8. I am very assured that screening will never replace my role of active parenting. We would always choose to play and communicate the human way.

9. Demonstrate good habits as adults. There are various ways to adopt, we avoid using and walking with our handheld devices, we try to remember putting screens away when communicating, we prioritise tasks and we don't get addicted to gaming.

10. Reality. The thing about parenting today with digital technology is that we don't have our own experience to go back to and look at. We have progressed. Rapidly.

The critical question is not how to totally ban or avoid, but what to screen, how much to screen and how to interpret media. For as long as we can guide them. 

Internet is a Big World out there, media and online safety begins at home and in school. Always:
1. Be present to know what they are doing
2. Limit time

The only time we are unable to limit now, is e-learning from school. School's expectations, no? Sometimes, the assignments can be so time consuming that all you need to remember is resting that mind and eyes.

When do you start?
Introduction of devices is a gradual process. Some may start real young (recommended age is above 2 years old) and some would delay it as much as possible. I think if kids are already making good sense of the surroundings, getting inquisitive and reading almost well, why not use devices and technology to explore the bigger world?

We know it's highly damaging when a child games all day long, or watch a meaningless cartoon or drama for hours. Develop good screening habits from young. Let them know that there is a limit to it, and they can't abscond with it.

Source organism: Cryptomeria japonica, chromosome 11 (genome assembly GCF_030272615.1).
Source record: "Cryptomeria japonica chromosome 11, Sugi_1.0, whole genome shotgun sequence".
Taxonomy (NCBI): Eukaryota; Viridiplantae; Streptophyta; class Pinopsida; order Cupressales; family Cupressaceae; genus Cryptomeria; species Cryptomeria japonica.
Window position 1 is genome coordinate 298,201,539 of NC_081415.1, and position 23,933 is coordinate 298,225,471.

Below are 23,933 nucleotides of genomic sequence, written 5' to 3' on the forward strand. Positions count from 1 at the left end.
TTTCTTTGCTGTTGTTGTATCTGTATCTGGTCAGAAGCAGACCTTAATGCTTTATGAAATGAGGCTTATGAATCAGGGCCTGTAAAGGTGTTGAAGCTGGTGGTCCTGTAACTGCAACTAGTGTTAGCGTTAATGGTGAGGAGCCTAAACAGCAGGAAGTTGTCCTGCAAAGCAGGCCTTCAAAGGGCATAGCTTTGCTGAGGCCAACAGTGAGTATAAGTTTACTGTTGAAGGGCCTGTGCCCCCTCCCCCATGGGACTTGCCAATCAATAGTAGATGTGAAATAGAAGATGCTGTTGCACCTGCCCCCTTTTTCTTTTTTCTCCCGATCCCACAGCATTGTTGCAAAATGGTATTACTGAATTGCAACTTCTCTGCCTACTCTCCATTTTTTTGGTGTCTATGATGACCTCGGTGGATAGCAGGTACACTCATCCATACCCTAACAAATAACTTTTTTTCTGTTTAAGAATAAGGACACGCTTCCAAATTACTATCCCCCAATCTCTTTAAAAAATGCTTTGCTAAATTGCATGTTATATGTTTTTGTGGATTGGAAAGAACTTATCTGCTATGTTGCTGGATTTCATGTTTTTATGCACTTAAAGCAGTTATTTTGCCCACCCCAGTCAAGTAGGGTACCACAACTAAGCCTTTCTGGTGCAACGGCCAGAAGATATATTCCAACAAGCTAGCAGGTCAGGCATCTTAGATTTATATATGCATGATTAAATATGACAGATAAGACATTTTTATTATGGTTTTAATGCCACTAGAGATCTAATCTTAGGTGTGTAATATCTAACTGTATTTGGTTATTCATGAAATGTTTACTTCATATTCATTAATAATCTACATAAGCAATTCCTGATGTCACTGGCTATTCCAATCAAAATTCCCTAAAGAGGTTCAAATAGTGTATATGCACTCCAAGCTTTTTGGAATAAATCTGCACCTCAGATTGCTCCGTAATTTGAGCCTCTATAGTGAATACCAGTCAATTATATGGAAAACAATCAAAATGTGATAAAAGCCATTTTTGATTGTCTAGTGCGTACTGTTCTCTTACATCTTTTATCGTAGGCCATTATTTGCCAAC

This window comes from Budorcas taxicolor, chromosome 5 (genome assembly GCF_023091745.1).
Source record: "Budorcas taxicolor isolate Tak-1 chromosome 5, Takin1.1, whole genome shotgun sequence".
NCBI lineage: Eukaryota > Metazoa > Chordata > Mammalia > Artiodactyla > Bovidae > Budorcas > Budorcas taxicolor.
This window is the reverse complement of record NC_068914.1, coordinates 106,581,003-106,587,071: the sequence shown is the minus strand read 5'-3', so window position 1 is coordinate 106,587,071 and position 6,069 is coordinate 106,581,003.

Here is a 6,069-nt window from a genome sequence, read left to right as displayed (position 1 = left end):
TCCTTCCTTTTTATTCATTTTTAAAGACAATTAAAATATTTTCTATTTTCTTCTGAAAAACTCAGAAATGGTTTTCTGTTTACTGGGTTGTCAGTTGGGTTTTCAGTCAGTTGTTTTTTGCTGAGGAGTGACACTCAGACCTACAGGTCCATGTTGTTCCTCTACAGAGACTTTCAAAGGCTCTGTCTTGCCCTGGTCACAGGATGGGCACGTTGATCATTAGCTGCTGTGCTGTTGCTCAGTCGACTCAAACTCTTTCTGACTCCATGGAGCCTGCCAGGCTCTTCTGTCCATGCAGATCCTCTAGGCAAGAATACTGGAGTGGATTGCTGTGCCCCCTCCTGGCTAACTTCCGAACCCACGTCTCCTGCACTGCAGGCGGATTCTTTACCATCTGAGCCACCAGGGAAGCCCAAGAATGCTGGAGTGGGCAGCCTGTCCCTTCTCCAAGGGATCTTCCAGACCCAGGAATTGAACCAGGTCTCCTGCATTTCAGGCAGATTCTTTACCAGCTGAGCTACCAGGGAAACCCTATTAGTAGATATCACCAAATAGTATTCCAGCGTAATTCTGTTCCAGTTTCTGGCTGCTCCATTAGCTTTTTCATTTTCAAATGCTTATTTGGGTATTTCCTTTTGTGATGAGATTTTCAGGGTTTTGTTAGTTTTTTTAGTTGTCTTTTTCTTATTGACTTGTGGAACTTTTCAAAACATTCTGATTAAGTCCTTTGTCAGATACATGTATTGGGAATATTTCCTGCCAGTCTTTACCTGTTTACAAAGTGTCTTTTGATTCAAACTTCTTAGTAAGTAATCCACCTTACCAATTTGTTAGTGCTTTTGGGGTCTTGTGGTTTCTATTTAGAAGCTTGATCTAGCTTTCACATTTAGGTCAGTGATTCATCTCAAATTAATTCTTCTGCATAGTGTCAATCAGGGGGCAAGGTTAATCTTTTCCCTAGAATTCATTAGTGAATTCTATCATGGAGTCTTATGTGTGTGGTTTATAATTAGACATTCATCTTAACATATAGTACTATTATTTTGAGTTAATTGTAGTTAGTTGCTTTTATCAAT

While there are meaningless videos, there are also educational videos like documentaries.

Screen time can be of quality and should be limited. The full liberty should only be given when a child knows exactly how to priortise work, rest and play appropriately. And importantly, deal with Internet and social media safely.

Common sense screening is for everyone. It has not made my children abandon reading physical books, throw extreme tantrums for taking the screen away, feel lost without an alternative to screening or result in lesser family bonding moments.

It helps widen their perspectives and not suppress their curiosity.

Open mindedness
While we do not use these devices to pacify or induce our kids to stay seated or finish their meals, I am not adverse with parents doing so. We do not fight the same battle. I use it desperately on shopping trips during vacations, when the kids get restless. When Mum shops, anything that works, is in.

Perhaps, the next time we see a family with their kid's eyes fixed on that screen, we should be slow to react, clam to process and avoid judgement. It does not instantly interpret as a less loving parent. There's always a story to every behind the scene.

The world is evolving, quoting Jazz, "Humans may extinct when robots take over!" Children of today will have to be comfortable and smart with technology of various forms. Board games may get digital, textbooks may all fall into a single device (Yay to lighter school bags!), as well as many other smart possibilities out there! It really is almost impossible to go back to the simple days of playing 5 stones or catching longkang fish. Children are our future, so is technology.

The debate never ends, but this is the digital story of our family. 


  1. Wonderful sharing! I agree with all that you have mentioned. Digital era has evolved so fast in the last decade.